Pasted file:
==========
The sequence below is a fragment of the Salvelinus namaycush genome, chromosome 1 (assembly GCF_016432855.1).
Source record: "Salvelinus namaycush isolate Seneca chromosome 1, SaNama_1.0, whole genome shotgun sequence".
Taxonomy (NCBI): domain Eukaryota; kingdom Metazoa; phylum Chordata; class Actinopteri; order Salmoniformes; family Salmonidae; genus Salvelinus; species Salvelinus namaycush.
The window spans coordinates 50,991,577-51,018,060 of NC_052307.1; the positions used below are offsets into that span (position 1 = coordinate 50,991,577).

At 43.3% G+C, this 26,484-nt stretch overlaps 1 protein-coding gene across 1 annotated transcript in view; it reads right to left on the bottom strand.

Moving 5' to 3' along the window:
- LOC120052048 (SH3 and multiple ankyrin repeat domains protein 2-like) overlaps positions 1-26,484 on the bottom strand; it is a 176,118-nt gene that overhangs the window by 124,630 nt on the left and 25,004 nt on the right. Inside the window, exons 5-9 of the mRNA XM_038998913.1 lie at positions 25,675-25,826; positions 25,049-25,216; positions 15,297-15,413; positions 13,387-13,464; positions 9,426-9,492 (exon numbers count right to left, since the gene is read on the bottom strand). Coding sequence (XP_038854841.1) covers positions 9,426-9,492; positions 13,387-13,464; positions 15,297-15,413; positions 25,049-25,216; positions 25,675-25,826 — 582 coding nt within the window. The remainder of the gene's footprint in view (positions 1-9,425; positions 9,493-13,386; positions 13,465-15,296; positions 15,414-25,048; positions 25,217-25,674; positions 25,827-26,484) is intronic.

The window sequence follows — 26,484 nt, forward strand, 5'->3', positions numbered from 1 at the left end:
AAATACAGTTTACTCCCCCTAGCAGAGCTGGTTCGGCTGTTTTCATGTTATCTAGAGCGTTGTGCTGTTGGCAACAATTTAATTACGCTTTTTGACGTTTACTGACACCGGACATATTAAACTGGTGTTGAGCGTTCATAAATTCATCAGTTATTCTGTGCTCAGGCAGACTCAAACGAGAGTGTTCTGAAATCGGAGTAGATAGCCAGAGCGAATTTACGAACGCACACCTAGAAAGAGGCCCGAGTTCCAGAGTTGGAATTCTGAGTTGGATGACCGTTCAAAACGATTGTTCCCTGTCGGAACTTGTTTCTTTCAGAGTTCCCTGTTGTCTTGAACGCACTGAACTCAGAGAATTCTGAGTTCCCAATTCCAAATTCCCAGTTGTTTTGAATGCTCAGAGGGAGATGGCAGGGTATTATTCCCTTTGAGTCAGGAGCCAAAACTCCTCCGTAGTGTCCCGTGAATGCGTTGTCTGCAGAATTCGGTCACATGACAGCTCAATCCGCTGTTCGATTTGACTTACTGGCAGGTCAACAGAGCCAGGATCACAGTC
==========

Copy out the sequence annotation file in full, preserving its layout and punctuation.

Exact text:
The sequence below is a fragment of the Salvelinus namaycush genome, chromosome 1 (assembly GCF_016432855.1).
Source record: "Salvelinus namaycush isolate Seneca chromosome 1, SaNama_1.0, whole genome shotgun sequence".
Taxonomy (NCBI): domain Eukaryota; kingdom Metazoa; phylum Chordata; class Actinopteri; order Salmoniformes; family Salmonidae; genus Salvelinus; species Salvelinus namaycush.
The window spans coordinates 50,991,577-51,018,060 of NC_052307.1; the positions used below are offsets into that span (position 1 = coordinate 50,991,577).

At 43.3% G+C, this 26,484-nt stretch overlaps 1 protein-coding gene across 1 annotated transcript in view; it reads right to left on the bottom strand.

Moving 5' to 3' along the window:
- LOC120052048 (SH3 and multiple ankyrin repeat domains protein 2-like) overlaps positions 1-26,484 on the bottom strand; it is a 176,118-nt gene that overhangs the window by 124,630 nt on the left and 25,004 nt on the right. Inside the window, exons 5-9 of the mRNA XM_038998913.1 lie at positions 25,675-25,826; positions 25,049-25,216; positions 15,297-15,413; positions 13,387-13,464; positions 9,426-9,492 (exon numbers count right to left, since the gene is read on the bottom strand). Coding sequence (XP_038854841.1) covers positions 9,426-9,492; positions 13,387-13,464; positions 15,297-15,413; positions 25,049-25,216; positions 25,675-25,826 — 582 coding nt within the window. The remainder of the gene's footprint in view (positions 1-9,425; positions 9,493-13,386; positions 13,465-15,296; positions 15,414-25,048; positions 25,217-25,674; positions 25,827-26,484) is intronic.

The window sequence follows — 26,484 nt, forward strand, 5'->3', positions numbered from 1 at the left end:
AAATACAGTTTACTCCCCCTAGCAGAGCTGGTTCGGCTGTTTTCATGTTATCTAGAGCGTTGTGCTGTTGGCAACAATTTAATTACGCTTTTTGACGTTTACTGACACCGGACATATTAAACTGGTGTTGAGCGTTCATAAATTCATCAGTTATTCTGTGCTCAGGCAGACTCAAACGAGAGTGTTCTGAAATCGGAGTAGATAGCCAGAGCGAATTTACGAACGCACACCTAGAAAGAGGCCCGAGTTCCAGAGTTGGAATTCTGAGTTGGATGACCGTTCAAAACGATTGTTCCCTGTCGGAACTTGTTTCTTTCAGAGTTCCCTGTTGTCTTGAACGCACTGAACTCAGAGAATTCTGAGTTCCCAATTCCAAATTCCCAGTTGTTTTGAATGCTCAGAGGGAGATGGCAGGGTATTATTCCCTTTGAGTCAGGAGCCAAAACTCCTCCGTAGTGTCCCGTGAATGCGTTGTCTGCAGAATTCGGTCACATGACAGCTCAATCCGCTGTTCGATTTGACTTACTGGCAGGTCAACAGAGCCAGGATCACAGTC